The last time I saw The Red Paintings in December was at Camden’s KOKO, and it was just phenomenal. The show completely filled the old theatre’s stage, and the glamour of the building was for once surpassed by the spectacle on stage. The question was whether they could emulate that on the smaller stage. And they don't come any more, let’s say, intimate than the Bodega.

By the time Trash McSweeney and his band hit the stage there was a modest crowd. It would have been a sell out I'm sure if it wasn't for the venue advertising the gig a month later than it actually was. Trash breezed on to the stage in his trademark Egyptian costume, and the accompanying ladies either side were sporting new garb since the last time I saw them. At each side of the stage were their curious but now obligatory art installations. On the left there was an easel and on the right a chap on a chair with an Egyptian headset on.

Kicking off with ‘Dead Children’, it was just as it was in London a couple of months earlier. The art of the Red Paintings knows no barriers. I was dubious I must admit. But as soon as the lead struck up his guitar it was business as usual. Drifting in to ‘It is as It was’, the furious fingers of Trash were frantically working a fever on the strings, the man himself moving back and forth and gazing out into the crowd and telling it like it is. And the set list lasted two songs. Two songs in and they decided that it was time for a re-shuffle. Trash, to make it more rock and roll than rock and roll,destroyed his guitar. As the sound guy handed him another guitar, he quipped as matter of fact as he could "that one was fucked too! I fucked that one up in Bristol. I think! I'll just carry on with this one. Fuck it!" And he did. There were chuckles from the bass player, incidentally the only non Aussie, and the violinist to his left, before they cracked on in true Paintings style. They got around halfway into the set, and the guy on the left with the Egyptian headset continued as he had throughout to just stand there.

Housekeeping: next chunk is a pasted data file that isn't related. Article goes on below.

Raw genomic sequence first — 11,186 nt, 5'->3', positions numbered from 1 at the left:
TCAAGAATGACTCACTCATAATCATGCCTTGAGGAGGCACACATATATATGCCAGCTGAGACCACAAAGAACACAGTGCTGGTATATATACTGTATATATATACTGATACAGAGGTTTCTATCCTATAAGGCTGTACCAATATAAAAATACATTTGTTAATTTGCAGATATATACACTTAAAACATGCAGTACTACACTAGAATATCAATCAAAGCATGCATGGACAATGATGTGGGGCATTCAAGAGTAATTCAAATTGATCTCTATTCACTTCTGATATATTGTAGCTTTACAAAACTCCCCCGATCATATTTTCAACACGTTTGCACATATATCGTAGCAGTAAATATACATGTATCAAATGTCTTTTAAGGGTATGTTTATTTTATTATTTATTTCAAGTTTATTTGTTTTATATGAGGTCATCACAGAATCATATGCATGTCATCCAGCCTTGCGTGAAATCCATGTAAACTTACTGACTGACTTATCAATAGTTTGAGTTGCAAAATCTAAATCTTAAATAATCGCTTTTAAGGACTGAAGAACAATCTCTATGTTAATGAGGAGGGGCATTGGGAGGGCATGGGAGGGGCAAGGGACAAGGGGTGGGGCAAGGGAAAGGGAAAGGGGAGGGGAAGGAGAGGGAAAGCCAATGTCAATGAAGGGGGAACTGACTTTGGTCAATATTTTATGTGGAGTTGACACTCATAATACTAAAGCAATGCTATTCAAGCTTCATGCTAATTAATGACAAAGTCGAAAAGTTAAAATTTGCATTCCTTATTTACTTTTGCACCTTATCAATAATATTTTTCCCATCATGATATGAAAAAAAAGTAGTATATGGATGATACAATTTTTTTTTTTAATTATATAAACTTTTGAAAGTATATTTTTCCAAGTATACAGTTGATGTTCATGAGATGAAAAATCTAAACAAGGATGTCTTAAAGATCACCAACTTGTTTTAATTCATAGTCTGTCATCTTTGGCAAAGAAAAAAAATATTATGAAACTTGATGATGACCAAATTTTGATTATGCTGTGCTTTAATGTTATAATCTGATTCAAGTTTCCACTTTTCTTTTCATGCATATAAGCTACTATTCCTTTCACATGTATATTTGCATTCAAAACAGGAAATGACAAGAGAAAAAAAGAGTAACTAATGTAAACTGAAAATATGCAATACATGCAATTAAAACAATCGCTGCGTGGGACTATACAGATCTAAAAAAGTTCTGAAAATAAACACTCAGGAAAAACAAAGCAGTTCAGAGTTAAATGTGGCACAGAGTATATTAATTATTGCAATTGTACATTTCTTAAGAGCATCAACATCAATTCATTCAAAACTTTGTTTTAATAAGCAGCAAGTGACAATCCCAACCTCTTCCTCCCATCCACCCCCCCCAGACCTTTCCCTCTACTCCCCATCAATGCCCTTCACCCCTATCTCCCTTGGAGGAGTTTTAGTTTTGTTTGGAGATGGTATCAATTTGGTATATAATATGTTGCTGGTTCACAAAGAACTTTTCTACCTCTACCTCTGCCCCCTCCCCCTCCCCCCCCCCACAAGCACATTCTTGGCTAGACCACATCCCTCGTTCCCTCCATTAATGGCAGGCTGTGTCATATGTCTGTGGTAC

Expertly crafting his way through ‘Cinema Love’, ‘Fall of Rome’, ‘Pickles’, ‘Hong Kong Rain’ and ‘Wasp’ among others, Trash thrashed his way around the stage at one point stumbling to his knees in prayer. Eventually members of the band started to decorate the canvas for the easel with paints and brushes, and the chap on the right started also to get decorated in the same vein. Members of the crowd put their own stamp on the picture, while one of the Paintings team continued set to work on the guy on the right before Trash drew the proceedings to a raucous close with ‘Revolution’.

The Red Paintings were back on British soil. They had brought their lavish wonderful music and art to the smaller stage, and they were good for the money. They came, they played, they conquered.















Related Links:

http://theredpaintings.com/
https://theredpaintings.bandcamp.com/
https://twitter.com/theredpaintings
https://www.facebook.com/TheRedPaintings


Commenting On: Bodega, Nottingham, 6/2/2014 - Red Paintings








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